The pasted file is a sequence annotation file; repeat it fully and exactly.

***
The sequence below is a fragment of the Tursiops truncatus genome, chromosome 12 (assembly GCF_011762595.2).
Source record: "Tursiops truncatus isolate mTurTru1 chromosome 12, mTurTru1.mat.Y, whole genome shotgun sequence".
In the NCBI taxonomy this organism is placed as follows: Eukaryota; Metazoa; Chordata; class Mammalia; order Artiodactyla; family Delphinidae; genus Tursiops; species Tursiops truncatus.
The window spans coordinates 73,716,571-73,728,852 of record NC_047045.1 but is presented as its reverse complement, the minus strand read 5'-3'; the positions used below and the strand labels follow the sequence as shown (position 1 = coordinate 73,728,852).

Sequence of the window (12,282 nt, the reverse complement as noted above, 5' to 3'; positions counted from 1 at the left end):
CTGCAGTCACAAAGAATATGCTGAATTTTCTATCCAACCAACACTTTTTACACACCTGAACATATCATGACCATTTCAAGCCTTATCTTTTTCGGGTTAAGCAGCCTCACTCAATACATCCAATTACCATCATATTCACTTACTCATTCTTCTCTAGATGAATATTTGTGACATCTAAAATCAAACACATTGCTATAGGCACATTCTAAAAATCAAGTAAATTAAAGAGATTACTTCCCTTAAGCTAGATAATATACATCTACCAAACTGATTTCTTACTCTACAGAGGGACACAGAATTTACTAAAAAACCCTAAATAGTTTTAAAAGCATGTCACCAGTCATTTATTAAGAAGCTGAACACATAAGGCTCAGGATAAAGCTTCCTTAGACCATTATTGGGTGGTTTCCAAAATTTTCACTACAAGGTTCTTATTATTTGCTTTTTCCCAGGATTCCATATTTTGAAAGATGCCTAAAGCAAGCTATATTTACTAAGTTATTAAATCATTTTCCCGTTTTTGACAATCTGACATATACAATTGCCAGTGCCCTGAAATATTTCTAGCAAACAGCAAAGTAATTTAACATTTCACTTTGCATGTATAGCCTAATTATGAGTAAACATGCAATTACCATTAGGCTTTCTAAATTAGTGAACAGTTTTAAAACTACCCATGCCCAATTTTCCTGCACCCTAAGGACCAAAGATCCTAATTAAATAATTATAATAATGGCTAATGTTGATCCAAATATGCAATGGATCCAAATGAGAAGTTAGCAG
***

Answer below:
The sequence below is a fragment of the Tursiops truncatus genome, chromosome 12 (assembly GCF_011762595.2).
Source record: "Tursiops truncatus isolate mTurTru1 chromosome 12, mTurTru1.mat.Y, whole genome shotgun sequence".
In the NCBI taxonomy this organism is placed as follows: Eukaryota; Metazoa; Chordata; class Mammalia; order Artiodactyla; family Delphinidae; genus Tursiops; species Tursiops truncatus.
The window spans coordinates 73,716,571-73,728,852 of record NC_047045.1 but is presented as its reverse complement, the minus strand read 5'-3'; the positions used below and the strand labels follow the sequence as shown (position 1 = coordinate 73,728,852).

Sequence of the window (12,282 nt, the reverse complement as noted above, 5' to 3'; positions counted from 1 at the left end):
CTGCAGTCACAAAGAATATGCTGAATTTTCTATCCAACCAACACTTTTTACACACCTGAACATATCATGACCATTTCAAGCCTTATCTTTTTCGGGTTAAGCAGCCTCACTCAATACATCCAATTACCATCATATTCACTTACTCATTCTTCTCTAGATGAATATTTGTGACATCTAAAATCAAACACATTGCTATAGGCACATTCTAAAAATCAAGTAAATTAAAGAGATTACTTCCCTTAAGCTAGATAATATACATCTACCAAACTGATTTCTTACTCTACAGAGGGACACAGAATTTACTAAAAAACCCTAAATAGTTTTAAAAGCATGTCACCAGTCATTTATTAAGAAGCTGAACACATAAGGCTCAGGATAAAGCTTCCTTAGACCATTATTGGGTGGTTTCCAAAATTTTCACTACAAGGTTCTTATTATTTGCTTTTTCCCAGGATTCCATATTTTGAAAGATGCCTAAAGCAAGCTATATTTACTAAGTTATTAAATCATTTTCCCGTTTTTGACAATCTGACATATACAATTGCCAGTGCCCTGAAATATTTCTAGCAAACAGCAAAGTAATTTAACATTTCACTTTGCATGTATAGCCTAATTATGAGTAAACATGCAATTACCATTAGGCTTTCTAAATTAGTGAACAGTTTTAAAACTACCCATGCCCAATTTTCCTGCACCCTAAGGACCAAAGATCCTAATTAAATAATTATAATAATGGCTAATGTTGATCCAAATATGCAATGGATCCAAATGAGAAGTTAGCAG